• “The Final Fantasy XV mobile game is a mess, but at least it’s free” (Engadget),
  • Final Fantasy XV: A New Empire turns the console RPG into a generic mobile game” (Venturebeat), and
  • “I played Final Fantasy XV: A New Empire and spent money in it so you don’t have you” (RPGsite).

Even’s In-App Purchase Inspector ‘failed’ the game.

Of course, a disconnect between commercial and critical opinion is nothing new. It could be argued Supercell’s success is more interesting because of its neverending focus on creative challenges and exploring new genres.

From their CEOs to their level of transparency downwards, MZ and Supercell are about as different companies as you could imagine.

Yet, any mobile game which generates $1 billion shouldn’t be ignored just because the meta/gameplay isn’t easy to understand and it doesn’t have flashy graphics.

Similarly, it shouldn’t be ignored when a much-loved series such as Final Fantasy finally finds success as a mobile game.

To clarify, Square Enix is no stranger to mobile success in Japan, but, like almost all Japanese mobile game companies, it failed to break-out of its domestic market until it hooked up with MZ.

Making the difficult look easy

It also needs to be pointed out the approach MZ takes is anything but simple.

As the failure (relative and absolute) of companies ranging from Plarium and Glu Mobile to Scopely, FunPlus and now Zynga demonstrates, making a successful Game of War clone (aka 4X) is not a question of following a set of instructions.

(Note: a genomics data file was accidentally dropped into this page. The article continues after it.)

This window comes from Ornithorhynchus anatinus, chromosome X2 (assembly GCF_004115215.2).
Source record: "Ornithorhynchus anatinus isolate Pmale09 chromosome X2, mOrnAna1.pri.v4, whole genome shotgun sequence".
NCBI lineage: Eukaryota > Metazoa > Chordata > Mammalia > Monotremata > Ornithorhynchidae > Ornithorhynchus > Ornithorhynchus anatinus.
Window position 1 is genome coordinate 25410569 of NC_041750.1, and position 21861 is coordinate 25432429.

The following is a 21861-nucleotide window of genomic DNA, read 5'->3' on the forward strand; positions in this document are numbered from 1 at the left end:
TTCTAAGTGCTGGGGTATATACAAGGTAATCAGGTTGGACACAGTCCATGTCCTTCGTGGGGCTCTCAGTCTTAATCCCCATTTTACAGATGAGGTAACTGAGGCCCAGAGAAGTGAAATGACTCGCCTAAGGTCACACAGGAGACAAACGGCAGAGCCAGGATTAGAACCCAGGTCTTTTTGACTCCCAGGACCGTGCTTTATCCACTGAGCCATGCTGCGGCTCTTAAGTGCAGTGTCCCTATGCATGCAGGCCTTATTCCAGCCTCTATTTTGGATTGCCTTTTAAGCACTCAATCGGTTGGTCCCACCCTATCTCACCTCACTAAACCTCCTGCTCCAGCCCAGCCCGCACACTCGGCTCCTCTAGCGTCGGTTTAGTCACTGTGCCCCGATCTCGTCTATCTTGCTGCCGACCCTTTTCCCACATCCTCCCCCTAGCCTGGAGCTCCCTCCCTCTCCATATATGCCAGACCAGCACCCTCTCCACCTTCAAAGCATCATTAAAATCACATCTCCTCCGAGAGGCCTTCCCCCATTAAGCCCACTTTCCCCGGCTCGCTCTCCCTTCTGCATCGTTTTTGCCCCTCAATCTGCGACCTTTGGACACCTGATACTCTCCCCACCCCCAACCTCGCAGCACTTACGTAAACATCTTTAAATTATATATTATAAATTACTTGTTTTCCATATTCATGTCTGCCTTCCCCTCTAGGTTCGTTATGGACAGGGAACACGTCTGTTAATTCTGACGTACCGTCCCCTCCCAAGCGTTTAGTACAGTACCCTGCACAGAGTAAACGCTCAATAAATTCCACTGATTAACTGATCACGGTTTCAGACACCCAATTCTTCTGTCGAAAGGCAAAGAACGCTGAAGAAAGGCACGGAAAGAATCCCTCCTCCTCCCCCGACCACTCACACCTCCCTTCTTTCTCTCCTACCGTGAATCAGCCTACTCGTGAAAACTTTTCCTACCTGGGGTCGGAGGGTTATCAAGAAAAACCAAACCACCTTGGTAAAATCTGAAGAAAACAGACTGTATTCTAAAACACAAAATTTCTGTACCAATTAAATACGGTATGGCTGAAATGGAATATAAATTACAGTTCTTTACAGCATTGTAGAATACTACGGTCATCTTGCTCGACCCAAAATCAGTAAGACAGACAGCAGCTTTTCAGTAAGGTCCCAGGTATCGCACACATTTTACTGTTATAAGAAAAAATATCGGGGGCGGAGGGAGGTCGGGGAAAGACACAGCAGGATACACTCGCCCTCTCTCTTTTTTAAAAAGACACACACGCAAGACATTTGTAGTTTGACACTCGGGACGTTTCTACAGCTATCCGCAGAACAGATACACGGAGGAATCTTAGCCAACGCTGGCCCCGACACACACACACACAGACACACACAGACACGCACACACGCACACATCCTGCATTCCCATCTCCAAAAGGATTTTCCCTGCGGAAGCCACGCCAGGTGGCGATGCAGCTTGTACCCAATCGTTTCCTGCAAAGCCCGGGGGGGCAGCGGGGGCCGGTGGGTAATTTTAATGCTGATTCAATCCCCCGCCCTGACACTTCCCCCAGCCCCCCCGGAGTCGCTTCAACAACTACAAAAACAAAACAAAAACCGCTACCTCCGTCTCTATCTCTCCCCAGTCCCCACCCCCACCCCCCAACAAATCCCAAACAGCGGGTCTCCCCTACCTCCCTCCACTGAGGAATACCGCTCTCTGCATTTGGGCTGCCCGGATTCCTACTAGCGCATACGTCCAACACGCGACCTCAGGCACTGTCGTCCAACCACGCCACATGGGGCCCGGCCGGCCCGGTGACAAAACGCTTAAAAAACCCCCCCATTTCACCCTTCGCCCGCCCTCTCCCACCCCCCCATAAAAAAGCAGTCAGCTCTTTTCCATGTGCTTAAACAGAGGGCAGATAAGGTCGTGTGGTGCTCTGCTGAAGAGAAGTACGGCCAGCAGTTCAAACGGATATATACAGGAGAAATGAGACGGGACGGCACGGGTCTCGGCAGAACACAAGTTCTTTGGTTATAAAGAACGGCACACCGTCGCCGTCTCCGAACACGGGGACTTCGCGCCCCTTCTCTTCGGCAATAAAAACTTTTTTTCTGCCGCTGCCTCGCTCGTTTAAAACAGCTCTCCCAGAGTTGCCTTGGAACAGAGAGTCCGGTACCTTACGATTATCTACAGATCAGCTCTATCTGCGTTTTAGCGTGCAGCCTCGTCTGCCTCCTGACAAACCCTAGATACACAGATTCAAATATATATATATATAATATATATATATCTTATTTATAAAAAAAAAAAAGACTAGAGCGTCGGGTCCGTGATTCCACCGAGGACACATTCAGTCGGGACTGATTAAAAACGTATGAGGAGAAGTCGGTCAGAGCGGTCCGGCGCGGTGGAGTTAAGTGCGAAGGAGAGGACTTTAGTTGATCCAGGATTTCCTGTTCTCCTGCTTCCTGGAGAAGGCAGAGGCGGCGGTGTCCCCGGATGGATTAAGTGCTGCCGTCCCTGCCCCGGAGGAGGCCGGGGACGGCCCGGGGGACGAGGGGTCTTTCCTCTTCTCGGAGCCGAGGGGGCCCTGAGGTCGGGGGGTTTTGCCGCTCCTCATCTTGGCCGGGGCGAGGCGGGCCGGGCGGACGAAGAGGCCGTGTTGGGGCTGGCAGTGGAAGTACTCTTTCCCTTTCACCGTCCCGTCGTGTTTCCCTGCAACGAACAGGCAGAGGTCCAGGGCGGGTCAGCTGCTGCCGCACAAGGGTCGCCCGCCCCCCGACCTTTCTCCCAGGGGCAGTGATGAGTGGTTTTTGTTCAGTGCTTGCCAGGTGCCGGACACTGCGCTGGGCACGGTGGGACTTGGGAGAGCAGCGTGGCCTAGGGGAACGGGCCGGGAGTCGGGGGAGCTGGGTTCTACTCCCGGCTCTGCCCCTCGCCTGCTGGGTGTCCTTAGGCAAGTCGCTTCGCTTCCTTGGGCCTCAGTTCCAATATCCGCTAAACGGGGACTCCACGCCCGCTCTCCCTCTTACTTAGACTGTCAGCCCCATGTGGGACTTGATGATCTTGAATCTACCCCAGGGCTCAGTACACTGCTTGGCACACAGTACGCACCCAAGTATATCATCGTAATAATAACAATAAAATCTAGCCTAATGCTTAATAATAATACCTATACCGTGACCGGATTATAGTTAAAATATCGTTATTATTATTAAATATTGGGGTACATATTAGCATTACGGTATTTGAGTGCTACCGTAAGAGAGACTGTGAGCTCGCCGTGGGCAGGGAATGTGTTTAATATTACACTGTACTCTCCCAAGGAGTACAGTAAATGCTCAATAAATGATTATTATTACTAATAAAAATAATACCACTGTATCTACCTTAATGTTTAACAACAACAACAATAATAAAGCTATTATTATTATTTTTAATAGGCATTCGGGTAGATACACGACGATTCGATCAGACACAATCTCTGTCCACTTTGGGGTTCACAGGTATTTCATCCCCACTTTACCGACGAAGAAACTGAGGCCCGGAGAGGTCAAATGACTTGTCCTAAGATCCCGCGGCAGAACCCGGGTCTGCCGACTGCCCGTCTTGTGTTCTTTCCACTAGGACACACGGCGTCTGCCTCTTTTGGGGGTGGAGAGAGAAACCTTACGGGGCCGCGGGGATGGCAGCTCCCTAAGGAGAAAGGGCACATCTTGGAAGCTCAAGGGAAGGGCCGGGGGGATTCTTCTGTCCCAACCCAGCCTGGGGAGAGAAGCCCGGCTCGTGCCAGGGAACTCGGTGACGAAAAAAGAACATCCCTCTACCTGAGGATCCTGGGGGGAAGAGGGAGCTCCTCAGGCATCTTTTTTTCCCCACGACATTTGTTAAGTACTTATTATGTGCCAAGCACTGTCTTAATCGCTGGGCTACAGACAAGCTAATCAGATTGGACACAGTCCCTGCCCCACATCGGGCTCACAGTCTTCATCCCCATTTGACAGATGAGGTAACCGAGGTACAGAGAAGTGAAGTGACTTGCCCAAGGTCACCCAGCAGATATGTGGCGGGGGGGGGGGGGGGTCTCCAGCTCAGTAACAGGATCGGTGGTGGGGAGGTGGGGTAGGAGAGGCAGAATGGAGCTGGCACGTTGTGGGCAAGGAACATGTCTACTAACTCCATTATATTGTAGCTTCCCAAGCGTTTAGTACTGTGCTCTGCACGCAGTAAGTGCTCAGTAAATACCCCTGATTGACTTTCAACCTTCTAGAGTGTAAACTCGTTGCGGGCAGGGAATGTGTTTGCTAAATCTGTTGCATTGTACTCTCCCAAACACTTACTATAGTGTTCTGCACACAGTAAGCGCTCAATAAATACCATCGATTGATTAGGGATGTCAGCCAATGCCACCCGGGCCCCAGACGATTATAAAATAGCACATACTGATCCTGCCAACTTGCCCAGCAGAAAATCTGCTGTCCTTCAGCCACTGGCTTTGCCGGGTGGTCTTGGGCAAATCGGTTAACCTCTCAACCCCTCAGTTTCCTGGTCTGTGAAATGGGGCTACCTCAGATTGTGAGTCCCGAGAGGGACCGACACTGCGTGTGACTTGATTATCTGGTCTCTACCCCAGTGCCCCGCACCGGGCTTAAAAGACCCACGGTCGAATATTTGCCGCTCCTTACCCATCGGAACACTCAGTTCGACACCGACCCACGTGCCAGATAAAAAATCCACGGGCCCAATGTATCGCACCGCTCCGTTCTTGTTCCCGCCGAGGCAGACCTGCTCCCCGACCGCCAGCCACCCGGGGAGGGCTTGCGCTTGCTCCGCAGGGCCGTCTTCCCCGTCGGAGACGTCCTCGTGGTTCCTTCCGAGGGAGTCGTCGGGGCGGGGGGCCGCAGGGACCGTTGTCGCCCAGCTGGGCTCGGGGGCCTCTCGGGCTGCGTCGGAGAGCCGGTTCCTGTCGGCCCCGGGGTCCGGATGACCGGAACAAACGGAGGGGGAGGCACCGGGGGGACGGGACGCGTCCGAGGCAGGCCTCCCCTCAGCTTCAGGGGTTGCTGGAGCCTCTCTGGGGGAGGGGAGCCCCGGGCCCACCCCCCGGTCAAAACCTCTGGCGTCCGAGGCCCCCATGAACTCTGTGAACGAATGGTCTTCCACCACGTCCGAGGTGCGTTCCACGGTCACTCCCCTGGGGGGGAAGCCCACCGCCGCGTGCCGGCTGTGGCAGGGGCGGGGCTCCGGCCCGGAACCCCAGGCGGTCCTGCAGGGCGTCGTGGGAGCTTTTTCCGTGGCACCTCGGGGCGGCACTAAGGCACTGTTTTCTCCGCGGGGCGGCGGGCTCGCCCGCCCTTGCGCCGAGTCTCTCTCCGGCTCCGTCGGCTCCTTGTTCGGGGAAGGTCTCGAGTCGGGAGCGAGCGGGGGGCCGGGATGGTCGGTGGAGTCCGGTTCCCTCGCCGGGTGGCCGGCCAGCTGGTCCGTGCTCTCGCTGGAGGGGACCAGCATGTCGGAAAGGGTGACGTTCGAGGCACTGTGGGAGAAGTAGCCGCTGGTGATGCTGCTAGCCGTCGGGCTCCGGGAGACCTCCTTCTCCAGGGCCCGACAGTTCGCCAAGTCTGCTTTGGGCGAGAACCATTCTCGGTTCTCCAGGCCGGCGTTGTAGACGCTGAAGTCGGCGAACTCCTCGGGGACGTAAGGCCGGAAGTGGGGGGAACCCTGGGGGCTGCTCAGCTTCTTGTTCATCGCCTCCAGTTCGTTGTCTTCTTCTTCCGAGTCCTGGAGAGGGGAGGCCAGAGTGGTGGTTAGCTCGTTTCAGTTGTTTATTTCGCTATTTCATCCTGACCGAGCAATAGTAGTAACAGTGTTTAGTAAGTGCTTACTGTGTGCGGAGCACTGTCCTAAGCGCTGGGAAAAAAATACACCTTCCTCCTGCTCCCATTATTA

Even in its early stage Final Fantasy XV: A New Empire is significantly, if not radically, different to MZ’s other games. And, not only does MZ have some of the best infrastructure technology in the industry, as the largest advertiser, it’s also developed the best analytics.

MZ has effectively built its very own money-printing machine.

The result is it’s effectively built its very own money-printing machine.

Quite how many games it can release before it starts to cannabalise its audience remains unclear. In this sense, appealing to a new market with Final Fantasy XV: A New Empire is a sensible move.

For that reason though, the game might not end up with the same rockstar metrics as MZ’s first two games, but it’s certainly shaping up to be the company’s third top grossing game, so you’d think more people in the mobile games industry would be interested.

That they aren’t suggests not only that they don’t understand the mobile games industry, but they’re never likely to either.

A challenge

Which is worrying. This isn’t 2012 or even 2015. Mobile games aren’t a nascent market.

Bigger than console or PC perhaps, they remain intensively competitive and lucrative, but increasingly the profits are banked by a small number of companies, who specialise in very specific experiences.

In other words, the rise of the mobile games industry is personified in the rise of MZ. You might not like its games, but all that means is you don’t like very successful mobile games.

But you should, at least, attempt to play and understand them.

Contributing Editor

A Pocket Gamer co-founder, Jon is Contributing Editor at which means he acts like a slightly confused uncle who's forgotten where he's left his glasses. As well as letters and cameras, he likes imaginary numbers and legumes.